A low output voltage from one or more of the fuel cells in a fuel cell system might be used as an indicator of carbon monoxide poisoning. Preferably perhaps, a sensor cell might be incorporated in the fuel cell system for this purpose. As described in U.S. Provisional Patent Application Ser. No. 60/091,531 filed Jul. 2, 1998, by the same applicant as the present application and previously incorporated herein by reference in its entirety, a sensor cell can be incorporated whose performance is more sensitive to carbon monoxide poisoning than other fuel cells in the fuel cell system. Thus, a sensor cell can be used to indicate an abnormal or undesirable operating condition (for example, high level of CO) before it affects the performance of the other fuel cells.
U.S. patent application Ser. No. 08/998,133, filed Dec. 23, 1997, by the same applicant as the present application, discloses a fuel cell operating method in which a substantially fuel-free liquid (which may contain oxygen) is periodically introduced into the fuel stream in order to cause a fuel starved condition.
Introducing a variable concentration of oxygen into an impure fuel stream can be advantageous for the removal of fuel stream impurities. If oxygen is introduced in accordance with the impurity level in the fuel stream, fuel losses, localized heating, and parasitic losses can be reduced. Further, a method involving a periodic or intermittent introduction of oxygen has been shown to be effective to remove impurities using a smaller integrated amount of oxygen than a method involving a constant introduction of oxygen.
These advantages may be obtained in a fuel cell system which includes a fuel cell operating on a stream of impure fuel supplied to the fuel cell, and which includes a mechanism for introducing oxygen into the fuel stream for reaction with an impurity in the fuel stream within the fuel cell. The method is particularly suitable for use in systems comprising solid polymer fuel cells that operate at relatively low temperatures.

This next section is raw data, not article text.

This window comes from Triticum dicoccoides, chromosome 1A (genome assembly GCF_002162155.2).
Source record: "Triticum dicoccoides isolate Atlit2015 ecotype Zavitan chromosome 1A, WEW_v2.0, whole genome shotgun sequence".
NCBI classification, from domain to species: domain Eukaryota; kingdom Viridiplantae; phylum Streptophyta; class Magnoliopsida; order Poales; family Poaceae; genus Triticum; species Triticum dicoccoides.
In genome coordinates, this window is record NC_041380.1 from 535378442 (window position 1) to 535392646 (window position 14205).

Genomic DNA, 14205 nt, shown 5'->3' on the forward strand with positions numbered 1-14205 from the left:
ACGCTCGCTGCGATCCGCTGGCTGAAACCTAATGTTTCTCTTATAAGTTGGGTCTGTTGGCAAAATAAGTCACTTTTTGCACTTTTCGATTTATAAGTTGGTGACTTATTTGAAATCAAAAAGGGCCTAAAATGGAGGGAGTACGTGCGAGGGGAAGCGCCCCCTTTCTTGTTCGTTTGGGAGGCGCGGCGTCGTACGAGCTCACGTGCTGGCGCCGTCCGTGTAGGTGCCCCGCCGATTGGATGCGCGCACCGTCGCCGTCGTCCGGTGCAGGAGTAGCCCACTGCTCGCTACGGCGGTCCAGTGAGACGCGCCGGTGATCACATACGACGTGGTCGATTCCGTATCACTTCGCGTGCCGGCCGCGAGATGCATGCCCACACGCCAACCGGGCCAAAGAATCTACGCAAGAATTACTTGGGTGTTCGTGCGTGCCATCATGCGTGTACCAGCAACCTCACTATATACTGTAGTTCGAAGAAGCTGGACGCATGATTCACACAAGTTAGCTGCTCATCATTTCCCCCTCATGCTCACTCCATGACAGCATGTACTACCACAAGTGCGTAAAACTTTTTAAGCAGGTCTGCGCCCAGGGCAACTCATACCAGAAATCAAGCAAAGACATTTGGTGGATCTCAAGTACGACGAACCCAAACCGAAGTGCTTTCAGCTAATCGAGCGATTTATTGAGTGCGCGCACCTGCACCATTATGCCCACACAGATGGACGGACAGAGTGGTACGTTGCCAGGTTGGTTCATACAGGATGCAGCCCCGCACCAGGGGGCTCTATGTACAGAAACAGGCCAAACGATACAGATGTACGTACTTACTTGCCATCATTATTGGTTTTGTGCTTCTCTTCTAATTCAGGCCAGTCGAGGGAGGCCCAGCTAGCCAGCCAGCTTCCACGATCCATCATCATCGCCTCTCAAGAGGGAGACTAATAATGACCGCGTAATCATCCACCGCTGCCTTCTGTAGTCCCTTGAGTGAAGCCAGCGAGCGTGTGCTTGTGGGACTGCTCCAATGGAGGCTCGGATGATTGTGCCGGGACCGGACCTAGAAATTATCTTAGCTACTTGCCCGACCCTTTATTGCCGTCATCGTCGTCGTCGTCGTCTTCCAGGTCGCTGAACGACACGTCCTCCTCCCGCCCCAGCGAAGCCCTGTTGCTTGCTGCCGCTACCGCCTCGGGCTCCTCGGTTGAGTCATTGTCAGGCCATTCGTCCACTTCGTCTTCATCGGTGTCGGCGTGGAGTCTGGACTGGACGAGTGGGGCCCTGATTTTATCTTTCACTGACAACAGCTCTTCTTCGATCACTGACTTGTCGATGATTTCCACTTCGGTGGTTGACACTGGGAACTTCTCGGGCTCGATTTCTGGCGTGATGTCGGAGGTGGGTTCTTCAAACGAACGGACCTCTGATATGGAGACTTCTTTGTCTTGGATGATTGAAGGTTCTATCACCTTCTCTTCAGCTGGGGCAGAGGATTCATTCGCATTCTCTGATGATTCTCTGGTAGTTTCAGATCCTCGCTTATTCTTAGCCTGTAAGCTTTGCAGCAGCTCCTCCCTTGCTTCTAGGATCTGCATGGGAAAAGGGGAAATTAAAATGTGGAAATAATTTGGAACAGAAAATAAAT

It can be advantageous to vary the concentration of oxygen introduced in accordance with a fuel cell system operating characteristic indicative of the concentration of the impurity. Suitable operating-characteristics for this purpose include the voltage of a sensor fuel cell incorporated in the system that is sensitive to a particular impurity, or the concentration of an impurity monitored or measured by an impurity sensor located somewhere in the fuel stream. Additionally, other suitable operating characteristics include the voltage of another fuel cell in the system, the voltage drop across a part of a cell (for example, the voltage differential between parts of a cell associated with a partial length of a flow field), and the temperature of a component of the fuel cell system (for example, the temperature of a reformer). The concentration of oxygen introduced into the fuel stream is desirably adjusted in response to measured or monitored variations in one or more of these operating characteristics.
In principle, it can also be advantageous to vary the amount of oxygen introduced into the fuel stream independently of the operating state of the fuel cell system. For instance, it can be advantageous to introduce oxygen into the fuel stream periodically, such as in a series of periodic pulses rather than in a continuous (steady state) manner. This technique results in a similar removal of impurities, but using a smaller total amount of oxygen. It is particularly preferred to also vary the concentration of oxygen introduced in accordance with a fuel cell system operating characteristic indicative of the concentration of the impurity.
A periodic or cyclic variation in the concentration of oxygen introduced into the fuel stream can be characterized by a waveform (for example, sinusoidal, sawtooth, square wave pulse). Further, the concentration of oxygen introduced can be varied cyclically but also in proportion to an operating characteristic of the fuel cell system indicative of impurity concentration, such as in a series of pulses whose number or amplitude vary in proportion to an impurity concentration detected.